As the recent indirect debate between FBI Director James Comey and co-blogger Susan Landau makes clear, the underlying premises of the encryption issue are highly contested. The Senate will continue the debate this week with a hearing before the Judiciary Committee on July 8 at which our own Herb Lin (among others) will testify and another hearing before the Intelligence Committee.
In general, it seems accurate to say that encryption is a strong aspect of cybersecurity these days and, as those who wrote Congress noted in a letter I was pleased to sign, there is little prospect of an immaculate back-door – that is a door that only the FBI can open with appropriate legal process. Thus, we begin any discussion with a healthy dose of technological caution about the efficacy of what the government seems to be asking for.
But saying that does not close the discussion. Rather, I think, it sets the terms of the conversation on by giving it a technological ground – that perfect back doors are not possible. But there is a technological flip-side to the conversation that pro-encryption advocates too often disregard – the reality that properly implemented encryption is, for all practical purposes, uncrackable. The advent of public key encryption has, effectively changed the public policy dynamic – never before in human history have we seen a means of communication that was theoretically immune from government interception and access. Even the vaunted Enigma machine yielded, in the end, to the analysis of Bletchley Park. But public key encryption is, in theory, beyond mathematical analysis. It is impenetrable. That’s a real change.
But today’s debate isn’t even about this technology. It’s about human nature. The change in encryption technology is now to be married to a verity of human behavior – the pervasiveness of human laziness. I mean that not as a joke but as a serious comment about the value of default rules and how they interact with human behavior. The significance of the change that we are seeing is NOT in the development of public key encryption – that’s been around for roughly 20 years. Rather, the change is in the default rule – it is the difference between having encryption always “off” as a default rule (such that people need to turn it on to be effective) and always “on” (such that it works unless you turn it off). I have no data on how that change will affect government access to evidence of criminality, but my guess is that a default “on” rule will, once implemented and transitioned, put something on the order of 80-90% of data stored at rest in an encrypted state.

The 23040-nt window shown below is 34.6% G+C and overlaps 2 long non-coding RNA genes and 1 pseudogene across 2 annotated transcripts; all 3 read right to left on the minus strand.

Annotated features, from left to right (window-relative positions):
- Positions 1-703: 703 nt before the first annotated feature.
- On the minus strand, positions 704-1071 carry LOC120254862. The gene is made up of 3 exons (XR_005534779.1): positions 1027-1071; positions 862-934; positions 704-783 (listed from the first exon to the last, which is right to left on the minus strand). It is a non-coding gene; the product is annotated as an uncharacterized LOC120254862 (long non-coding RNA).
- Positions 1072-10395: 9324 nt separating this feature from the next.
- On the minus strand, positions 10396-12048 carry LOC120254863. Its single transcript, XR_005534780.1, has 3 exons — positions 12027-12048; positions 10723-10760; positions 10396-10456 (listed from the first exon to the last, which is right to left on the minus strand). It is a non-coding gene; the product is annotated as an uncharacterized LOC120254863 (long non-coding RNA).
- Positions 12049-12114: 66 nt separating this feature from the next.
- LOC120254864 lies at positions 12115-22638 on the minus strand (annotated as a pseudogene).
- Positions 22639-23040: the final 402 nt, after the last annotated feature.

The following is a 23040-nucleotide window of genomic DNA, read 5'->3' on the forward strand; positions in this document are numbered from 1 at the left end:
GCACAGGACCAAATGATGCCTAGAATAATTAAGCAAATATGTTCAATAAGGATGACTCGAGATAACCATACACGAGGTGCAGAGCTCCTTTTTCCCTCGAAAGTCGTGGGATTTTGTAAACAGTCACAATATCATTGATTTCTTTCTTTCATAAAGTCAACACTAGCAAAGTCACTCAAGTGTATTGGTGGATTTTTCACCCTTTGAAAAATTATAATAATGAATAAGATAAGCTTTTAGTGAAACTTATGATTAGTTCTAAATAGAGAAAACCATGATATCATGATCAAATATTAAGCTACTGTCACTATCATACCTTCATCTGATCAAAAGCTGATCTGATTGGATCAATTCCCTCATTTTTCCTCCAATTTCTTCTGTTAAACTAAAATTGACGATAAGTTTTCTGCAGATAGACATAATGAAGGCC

To this must be added the growing body of law that protects encryption passwords against compulsory disclosure, as a consequence of the Fifth Amendment. In other words, the courts say (rightly, in my view) that one cannot be compelled to tell the government your password. So now, even when the data storage device can be seized it cannot be decrypted, since the subject of the investigation is (presumptively) the only one who knows the pass phrase and s/he has a privilege against revealing it. As a result, data about criminal activity will become increasingly beyond any means of securing through lawful process – that is, under a court order of some sort (whether a warrant or a subpoena). [Which, of course, does not mean that other methods of access – black bag jobs; espionage; or, in other countries, torture, aren’t available – it only means that you can’t get the data by going to a court for an order or a warrant, thereby weakening judicial control of law enforcement.]
And finally, there is a fourth change that lies behind the current discussion – a change not only in how information is stored, but where. With pervasive cloud storage of data, information that used to be kept in the privacy of the home is now maintained by third-party service providers (whether in encrypted or unencrypted form). As a consequence, the government may now go to the cloud provider to secure evidence, and the circumstances in which the government’s investigative efforts provide notice to the subject of investigation of its investigation have become less – data collection that used to require notice to the subject (e.g. through service of a subpoena) can now be collected elsewhere.